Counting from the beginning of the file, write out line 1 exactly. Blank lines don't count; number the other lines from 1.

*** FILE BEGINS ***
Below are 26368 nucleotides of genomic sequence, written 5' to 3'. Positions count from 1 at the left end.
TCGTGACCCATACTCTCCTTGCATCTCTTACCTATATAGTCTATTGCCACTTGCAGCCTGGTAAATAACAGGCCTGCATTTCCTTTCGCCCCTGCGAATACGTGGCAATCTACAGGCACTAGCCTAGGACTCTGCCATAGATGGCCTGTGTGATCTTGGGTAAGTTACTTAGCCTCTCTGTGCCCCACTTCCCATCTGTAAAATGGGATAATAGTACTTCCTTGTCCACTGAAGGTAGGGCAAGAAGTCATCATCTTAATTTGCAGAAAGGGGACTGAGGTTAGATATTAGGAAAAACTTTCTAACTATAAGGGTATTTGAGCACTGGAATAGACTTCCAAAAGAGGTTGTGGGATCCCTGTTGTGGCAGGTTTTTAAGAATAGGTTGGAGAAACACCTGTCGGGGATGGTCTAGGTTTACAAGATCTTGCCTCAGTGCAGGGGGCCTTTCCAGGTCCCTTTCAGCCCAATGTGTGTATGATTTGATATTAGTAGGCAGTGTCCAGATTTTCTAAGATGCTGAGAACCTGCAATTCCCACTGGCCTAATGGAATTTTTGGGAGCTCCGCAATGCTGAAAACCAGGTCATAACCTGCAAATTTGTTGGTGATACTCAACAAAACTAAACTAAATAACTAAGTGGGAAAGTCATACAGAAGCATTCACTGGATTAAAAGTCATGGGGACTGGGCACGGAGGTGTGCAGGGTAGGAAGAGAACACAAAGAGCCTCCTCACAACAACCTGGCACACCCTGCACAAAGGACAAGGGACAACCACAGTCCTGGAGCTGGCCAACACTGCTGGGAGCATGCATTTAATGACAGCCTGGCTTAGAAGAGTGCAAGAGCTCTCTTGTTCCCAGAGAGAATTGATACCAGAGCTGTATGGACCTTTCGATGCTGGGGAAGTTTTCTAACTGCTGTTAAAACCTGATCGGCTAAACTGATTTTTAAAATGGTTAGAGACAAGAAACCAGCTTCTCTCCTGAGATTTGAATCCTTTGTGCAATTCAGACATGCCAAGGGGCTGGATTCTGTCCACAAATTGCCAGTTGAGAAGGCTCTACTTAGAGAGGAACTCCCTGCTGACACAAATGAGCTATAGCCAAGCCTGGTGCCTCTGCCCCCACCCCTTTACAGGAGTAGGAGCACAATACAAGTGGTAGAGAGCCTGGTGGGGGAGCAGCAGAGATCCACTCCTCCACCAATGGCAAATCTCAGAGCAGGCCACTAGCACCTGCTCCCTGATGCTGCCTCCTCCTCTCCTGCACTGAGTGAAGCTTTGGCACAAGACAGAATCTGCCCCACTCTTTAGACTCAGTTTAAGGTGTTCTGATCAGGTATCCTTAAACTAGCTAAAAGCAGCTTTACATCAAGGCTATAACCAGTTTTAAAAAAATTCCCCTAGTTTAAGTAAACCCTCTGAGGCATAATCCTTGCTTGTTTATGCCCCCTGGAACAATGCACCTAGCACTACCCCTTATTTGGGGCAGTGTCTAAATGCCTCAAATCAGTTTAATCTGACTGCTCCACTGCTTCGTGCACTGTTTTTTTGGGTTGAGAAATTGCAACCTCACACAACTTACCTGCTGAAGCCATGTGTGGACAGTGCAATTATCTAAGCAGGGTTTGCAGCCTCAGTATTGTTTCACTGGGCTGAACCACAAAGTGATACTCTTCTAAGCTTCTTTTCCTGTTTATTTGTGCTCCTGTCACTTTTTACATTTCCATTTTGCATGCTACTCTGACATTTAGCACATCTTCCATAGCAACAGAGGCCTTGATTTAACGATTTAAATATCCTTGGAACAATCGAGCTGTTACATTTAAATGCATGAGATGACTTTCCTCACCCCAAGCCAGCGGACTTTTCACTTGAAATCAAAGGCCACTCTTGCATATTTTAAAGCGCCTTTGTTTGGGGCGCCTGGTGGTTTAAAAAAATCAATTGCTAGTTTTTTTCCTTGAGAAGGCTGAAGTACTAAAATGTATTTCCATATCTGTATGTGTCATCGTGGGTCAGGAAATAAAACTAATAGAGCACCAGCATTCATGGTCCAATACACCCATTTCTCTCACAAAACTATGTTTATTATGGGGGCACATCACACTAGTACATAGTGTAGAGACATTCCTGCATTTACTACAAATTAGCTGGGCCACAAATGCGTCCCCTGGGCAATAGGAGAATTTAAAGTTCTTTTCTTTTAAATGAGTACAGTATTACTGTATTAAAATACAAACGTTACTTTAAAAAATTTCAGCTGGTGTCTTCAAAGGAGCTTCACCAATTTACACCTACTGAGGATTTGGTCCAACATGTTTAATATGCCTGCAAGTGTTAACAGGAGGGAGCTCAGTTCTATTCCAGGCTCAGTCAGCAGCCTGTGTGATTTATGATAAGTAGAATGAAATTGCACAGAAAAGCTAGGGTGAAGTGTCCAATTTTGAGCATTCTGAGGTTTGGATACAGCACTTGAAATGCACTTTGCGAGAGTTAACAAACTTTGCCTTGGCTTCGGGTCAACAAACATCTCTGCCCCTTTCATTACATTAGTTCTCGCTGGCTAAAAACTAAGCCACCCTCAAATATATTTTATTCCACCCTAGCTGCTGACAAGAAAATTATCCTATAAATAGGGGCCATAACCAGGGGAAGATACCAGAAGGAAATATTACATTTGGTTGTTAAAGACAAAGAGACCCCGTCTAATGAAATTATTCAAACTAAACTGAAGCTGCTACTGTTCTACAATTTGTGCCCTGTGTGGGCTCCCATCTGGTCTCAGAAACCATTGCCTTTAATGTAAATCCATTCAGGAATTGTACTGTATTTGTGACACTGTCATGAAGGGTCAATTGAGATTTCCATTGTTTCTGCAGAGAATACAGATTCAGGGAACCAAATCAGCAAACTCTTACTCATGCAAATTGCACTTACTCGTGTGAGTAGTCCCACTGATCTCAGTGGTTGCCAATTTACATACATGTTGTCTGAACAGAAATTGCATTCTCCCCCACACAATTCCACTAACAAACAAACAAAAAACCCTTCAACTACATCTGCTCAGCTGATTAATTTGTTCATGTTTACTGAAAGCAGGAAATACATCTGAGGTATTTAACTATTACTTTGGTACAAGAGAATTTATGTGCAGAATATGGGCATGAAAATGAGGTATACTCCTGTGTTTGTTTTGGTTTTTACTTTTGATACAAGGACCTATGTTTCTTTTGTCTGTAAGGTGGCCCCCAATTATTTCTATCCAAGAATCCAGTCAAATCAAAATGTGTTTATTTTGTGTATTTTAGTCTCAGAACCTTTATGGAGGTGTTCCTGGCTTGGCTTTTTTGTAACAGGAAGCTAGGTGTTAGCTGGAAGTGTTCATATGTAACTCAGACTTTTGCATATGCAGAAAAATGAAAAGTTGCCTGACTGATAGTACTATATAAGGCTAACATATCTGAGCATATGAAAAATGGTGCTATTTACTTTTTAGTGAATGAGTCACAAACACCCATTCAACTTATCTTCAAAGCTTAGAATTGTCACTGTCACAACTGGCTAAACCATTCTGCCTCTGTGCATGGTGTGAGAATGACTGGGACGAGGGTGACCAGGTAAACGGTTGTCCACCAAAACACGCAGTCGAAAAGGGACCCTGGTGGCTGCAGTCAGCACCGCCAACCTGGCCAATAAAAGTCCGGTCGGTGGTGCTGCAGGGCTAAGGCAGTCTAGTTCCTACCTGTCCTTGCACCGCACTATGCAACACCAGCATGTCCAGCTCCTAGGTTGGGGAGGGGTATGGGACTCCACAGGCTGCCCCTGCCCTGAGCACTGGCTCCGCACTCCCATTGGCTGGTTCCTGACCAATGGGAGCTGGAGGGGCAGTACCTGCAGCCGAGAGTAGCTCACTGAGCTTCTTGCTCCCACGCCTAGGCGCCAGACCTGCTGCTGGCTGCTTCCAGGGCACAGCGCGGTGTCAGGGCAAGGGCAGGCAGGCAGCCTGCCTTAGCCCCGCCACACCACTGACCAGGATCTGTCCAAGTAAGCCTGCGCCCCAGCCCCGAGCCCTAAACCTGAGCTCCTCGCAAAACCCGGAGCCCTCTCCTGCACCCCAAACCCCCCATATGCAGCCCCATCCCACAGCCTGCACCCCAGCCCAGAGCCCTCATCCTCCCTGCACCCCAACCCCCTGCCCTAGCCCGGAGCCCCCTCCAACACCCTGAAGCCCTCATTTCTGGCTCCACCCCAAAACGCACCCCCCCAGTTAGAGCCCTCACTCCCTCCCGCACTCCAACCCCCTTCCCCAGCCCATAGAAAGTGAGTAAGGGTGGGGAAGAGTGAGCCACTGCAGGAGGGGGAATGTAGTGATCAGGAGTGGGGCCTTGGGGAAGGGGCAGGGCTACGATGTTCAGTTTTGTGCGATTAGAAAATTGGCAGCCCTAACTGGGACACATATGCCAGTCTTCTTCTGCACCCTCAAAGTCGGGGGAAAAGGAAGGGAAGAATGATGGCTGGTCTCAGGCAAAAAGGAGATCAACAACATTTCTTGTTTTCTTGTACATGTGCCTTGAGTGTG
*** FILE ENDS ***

Below are 26368 nucleotides of genomic sequence, written 5' to 3'. Positions count from 1 at the left end.